In the second installment of our Marquee Q & A Series, actress Whitney Bashor catches up with MTI’s Tyler Paul to discuss THE FANTASTICKS, EDGES, and more…
Whitney Bashor, a young actress who has enjoyed a slew of reputable regional productions (LIGHT IN THE PIAZZA, EDGES) and New York workshop productions (WHITE NOISE, DISNEY’S HIGH SCHOOL MUSICAL 2), recently starred in the National Tour of Andrew Lloyd Webber’s WHISTLE DOWN THE WIND portraying the lead character of Swallow, and has been featured on the television show “All My Children.” Whitney also appeared in the feature film, “Off The Black”, starring Nick Nolte.
Whitney’s biggest thrill, however, may have been when she was offered the chance to take on the role of Luisa in the Off-Broadway Revival of THE FANTASTICKS. Music Theatre International recently sat down with the talented actress to discuss THE FANTASTICKS, EDGES, and the industry.
MTI: Artists and actors, in particular, typically talk about that life-changing revelation where they discover, “this is what I need to do.” Whitney, did you ever have that epiphany?
WB: Well I always loved singing and performing but I don’t think the lightning bolt, so to speak, struck me until high school. I remember there were two other girls, ahead of me in school, that were going off [to college] to major in Musical Theatre. I remember saying to them, “Wait a minute, you can major in this?” and that was it! That was my sophomore year [of high school] and after that I started looking into programs and eventually ended up at University of Michigan.
MTI: What is it about the theatre, and performing, that you love most?
WB: I love not only the privilege of letting people be entertained but when you’re involved in really good work, you see the audience become more enlightened about themselves and a different group of people or an issue they didn’t know much about before. It’s amazing to witness the change from before the show to after.
MTI: You have appeared in a number of different roles and productions since breaking into the industry. Currently, what has been your most cherished character and/or production to be a part of?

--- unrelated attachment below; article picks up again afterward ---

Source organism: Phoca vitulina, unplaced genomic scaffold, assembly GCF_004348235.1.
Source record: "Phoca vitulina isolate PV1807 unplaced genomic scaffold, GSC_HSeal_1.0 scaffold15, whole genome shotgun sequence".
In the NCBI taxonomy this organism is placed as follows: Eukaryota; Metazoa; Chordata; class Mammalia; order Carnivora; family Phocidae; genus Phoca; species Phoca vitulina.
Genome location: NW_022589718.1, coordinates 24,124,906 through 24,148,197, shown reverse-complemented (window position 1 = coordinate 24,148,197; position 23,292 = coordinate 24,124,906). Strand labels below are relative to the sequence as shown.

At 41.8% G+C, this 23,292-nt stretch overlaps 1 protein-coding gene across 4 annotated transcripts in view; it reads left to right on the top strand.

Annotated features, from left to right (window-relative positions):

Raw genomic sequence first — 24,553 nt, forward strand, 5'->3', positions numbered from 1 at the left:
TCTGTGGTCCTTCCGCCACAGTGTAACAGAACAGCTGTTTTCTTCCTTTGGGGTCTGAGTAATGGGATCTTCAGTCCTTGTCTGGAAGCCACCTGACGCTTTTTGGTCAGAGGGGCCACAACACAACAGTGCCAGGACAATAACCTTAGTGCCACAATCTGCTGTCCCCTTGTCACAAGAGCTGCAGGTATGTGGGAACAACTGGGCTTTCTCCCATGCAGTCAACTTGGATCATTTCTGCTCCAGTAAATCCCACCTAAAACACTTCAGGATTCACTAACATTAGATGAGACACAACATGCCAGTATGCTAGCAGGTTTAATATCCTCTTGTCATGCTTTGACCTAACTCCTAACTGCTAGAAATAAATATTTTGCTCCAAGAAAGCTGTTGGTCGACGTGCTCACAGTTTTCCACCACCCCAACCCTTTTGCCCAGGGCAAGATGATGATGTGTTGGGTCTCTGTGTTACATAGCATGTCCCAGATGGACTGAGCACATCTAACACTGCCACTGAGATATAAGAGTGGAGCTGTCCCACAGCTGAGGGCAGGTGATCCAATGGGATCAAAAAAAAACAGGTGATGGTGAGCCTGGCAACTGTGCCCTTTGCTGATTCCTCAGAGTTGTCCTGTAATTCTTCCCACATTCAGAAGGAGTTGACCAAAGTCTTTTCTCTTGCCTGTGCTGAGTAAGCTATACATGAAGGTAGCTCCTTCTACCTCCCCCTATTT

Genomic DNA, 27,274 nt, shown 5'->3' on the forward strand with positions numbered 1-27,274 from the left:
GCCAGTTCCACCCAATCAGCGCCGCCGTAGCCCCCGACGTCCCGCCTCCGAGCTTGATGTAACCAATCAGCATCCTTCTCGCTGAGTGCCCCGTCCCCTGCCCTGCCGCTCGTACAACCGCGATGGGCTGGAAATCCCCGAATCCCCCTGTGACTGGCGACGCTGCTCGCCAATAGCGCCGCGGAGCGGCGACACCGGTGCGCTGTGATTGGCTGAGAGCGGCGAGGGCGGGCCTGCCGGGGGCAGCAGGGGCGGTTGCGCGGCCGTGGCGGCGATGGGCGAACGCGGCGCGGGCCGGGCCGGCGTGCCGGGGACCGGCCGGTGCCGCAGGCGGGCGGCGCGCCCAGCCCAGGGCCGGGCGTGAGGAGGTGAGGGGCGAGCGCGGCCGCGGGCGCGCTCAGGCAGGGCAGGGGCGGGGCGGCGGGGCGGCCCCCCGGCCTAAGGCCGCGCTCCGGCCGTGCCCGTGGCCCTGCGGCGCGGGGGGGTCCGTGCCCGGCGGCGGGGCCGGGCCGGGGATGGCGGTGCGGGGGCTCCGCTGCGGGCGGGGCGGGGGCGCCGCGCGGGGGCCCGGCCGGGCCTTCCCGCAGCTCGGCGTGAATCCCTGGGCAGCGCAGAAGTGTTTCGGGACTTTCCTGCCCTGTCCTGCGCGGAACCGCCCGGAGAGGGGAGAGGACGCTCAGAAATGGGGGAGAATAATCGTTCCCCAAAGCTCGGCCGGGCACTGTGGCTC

WB: I would have to give it up to Joe Calarco and the production of LIGHT IN THE PIAZZA we did at the Philadelphia Theatre Company. We were in a beautiful new space, Joe assembled the most amazing group of people, and that score is the most glorious thing I’ve ever gotten to sing.
MTI: EDGES, a song cycle by Pasek & Paul which is licensed by MTI, began as a series of concerts at the University of Michigan; you were one of the first performers to be involved with the initial creation of EDGES. What was it like to be a part of something completely new and fresh? What advice can you offer to those organizations and schools that may choose to produce this piece?
WB: EDGES holds such a special place in my heart. Being involved with the project from the very beginning and watching it literally spread all over the world has been such an amazing thing. There is nothing more fulfilling, in my opinion, than getting to work on new shows; you get to be a part of a true collaboration of artists and you get to create something from the ground up. I remember being in Benj Pasek’s apartment, in college, and Justin [Paul] playing through the songs on this little keyboard saying “What key is good?” and “Maybe you can make up a little trick there.” Some of that ‘fooling around’ actually became a part of the version that’s being licensed and produced all over today. My advice to anyone wanting to do the show is…do it! It’s amazing contemporary musical theatre, it’s a small cast, and it can be as simple or as spectacular as you like. It has such a good foundation that you can really express your own ideas in countless ways.
MTI: Your big break came in the 2006 season, when you starred as Luisa in the Off-Broadway revival of THE FANTASTICKS. Could you tell us what makes this musical so special? Why do you think it has had over 50 years of success?